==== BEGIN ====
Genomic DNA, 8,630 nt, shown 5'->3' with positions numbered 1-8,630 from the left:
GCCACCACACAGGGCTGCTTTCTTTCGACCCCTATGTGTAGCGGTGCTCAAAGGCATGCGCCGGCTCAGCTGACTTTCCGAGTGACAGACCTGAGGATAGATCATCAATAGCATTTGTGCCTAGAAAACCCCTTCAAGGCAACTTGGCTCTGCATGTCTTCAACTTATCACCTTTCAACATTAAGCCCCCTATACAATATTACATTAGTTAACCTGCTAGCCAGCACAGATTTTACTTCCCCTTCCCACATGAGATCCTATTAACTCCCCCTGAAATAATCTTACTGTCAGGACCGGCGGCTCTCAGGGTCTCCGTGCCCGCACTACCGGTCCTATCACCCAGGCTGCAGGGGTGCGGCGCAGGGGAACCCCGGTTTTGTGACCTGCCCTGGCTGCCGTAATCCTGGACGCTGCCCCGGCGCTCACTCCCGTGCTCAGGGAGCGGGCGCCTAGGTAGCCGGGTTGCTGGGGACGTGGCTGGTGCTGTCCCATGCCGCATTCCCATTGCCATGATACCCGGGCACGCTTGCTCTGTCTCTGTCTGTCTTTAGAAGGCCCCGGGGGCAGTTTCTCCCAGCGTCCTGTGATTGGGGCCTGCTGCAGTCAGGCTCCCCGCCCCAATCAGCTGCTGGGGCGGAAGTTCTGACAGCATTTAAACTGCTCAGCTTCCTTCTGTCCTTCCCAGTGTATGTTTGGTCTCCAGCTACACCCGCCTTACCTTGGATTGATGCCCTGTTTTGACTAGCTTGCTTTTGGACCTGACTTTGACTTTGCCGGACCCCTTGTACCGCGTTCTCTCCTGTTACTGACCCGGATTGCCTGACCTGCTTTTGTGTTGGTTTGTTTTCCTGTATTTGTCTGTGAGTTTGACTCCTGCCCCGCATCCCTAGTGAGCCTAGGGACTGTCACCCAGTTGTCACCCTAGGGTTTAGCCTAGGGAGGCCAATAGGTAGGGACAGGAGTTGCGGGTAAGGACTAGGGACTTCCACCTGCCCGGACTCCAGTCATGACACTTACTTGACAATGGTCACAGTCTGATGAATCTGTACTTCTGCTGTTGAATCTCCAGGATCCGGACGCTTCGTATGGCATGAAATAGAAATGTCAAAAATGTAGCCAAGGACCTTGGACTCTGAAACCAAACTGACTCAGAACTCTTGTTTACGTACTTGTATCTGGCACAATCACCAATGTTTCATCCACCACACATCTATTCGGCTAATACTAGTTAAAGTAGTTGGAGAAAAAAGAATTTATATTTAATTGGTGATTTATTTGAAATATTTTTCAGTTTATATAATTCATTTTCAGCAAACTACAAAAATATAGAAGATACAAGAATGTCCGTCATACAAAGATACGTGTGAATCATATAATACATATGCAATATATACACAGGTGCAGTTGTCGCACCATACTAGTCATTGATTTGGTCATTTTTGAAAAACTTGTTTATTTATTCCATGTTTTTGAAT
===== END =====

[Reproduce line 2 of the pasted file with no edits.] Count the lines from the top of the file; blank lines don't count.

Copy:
GCCACCACACAGGGCTGCTTTCTTTCGACCCCTATGTGTAGCGGTGCTCAAAGGCATGCGCCGGCTCAGCTGACTTTCCGAGTGACAGACCTGAGGATAGATCATCAATAGCATTTGTGCCTAGAAAACCCCTTCAAGGCAACTTGGCTCTGCATGTCTTCAACTTATCACCTTTCAACATTAAGCCCCCTATACAATATTACATTAGTTAACCTGCTAGCCAGCACAGATTTTACTTCCCCTTCCCACATGAGATCCTATTAACTCCCCCTGAAATAATCTTACTGTCAGGACCGGCGGCTCTCAGGGTCTCCGTGCCCGCACTACCGGTCCTATCACCCAGGCTGCAGGGGTGCGGCGCAGGGGAACCCCGGTTTTGTGACCTGCCCTGGCTGCCGTAATCCTGGACGCTGCCCCGGCGCTCACTCCCGTGCTCAGGGAGCGGGCGCCTAGGTAGCCGGGTTGCTGGGGACGTGGCTGGTGCTGTCCCATGCCGCATTCCCATTGCCATGATACCCGGGCACGCTTGCTCTGTCTCTGTCTGTCTTTAGAAGGCCCCGGGGGCAGTTTCTCCCAGCGTCCTGTGATTGGGGCCTGCTGCAGTCAGGCTCCCCGCCCCAATCAGCTGCTGGGGCGGAAGTTCTGACAGCATTTAAACTGCTCAGCTTCCTTCTGTCCTTCCCAGTGTATGTTTGGTCTCCAGCTACACCCGCCTTACCTTGGATTGATGCCCTGTTTTGACTAGCTTGCTTTTGGACCTGACTTTGACTTTGCCGGACCCCTTGTACCGCGTTCTCTCCTGTTACTGACCCGGATTGCCTGACCTGCTTTTGTGTTGGTTTGTTTTCCTGTATTTGTCTGTGAGTTTGACTCCTGCCCCGCATCCCTAGTGAGCCTAGGGACTGTCACCCAGTTGTCACCCTAGGGTTTAGCCTAGGGAGGCCAATAGGTAGGGACAGGAGTTGCGGGTAAGGACTAGGGACTTCCACCTGCCCGGACTCCAGTCATGACACTTACTTGACAATGGTCACAGTCTGATGAATCTGTACTTCTGCTGTTGAATCTCCAGGATCCGGACGCTTCGTATGGCATGAAATAGAAATGTCAAAAATGTAGCCAAGGACCTTGGACTCTGAAACCAAACTGACTCAGAACTCTTGTTTACGTACTTGTATCTGGCACAATCACCAATGTTTCATCCACCACACATCTATTCGGCTAATACTAGTTAAAGTAGTTGGAGAAAAAAGAATTTATATTTAATTGGTGATTTATTTGAAATATTTTTCAGTTTATATAATTCATTTTCAGCAAACTACAAAAATATAGAAGATACAAGAATGTCCGTCATACAAAGATACGTGTGAATCATATAATACATATGCAATATATACACAGGTGCAGTTGTCGCACCATACTAGTCATTGATTTGGTCATTTTTGAAAAACTTGTTTATTTATTCCATGTTTTTGAAT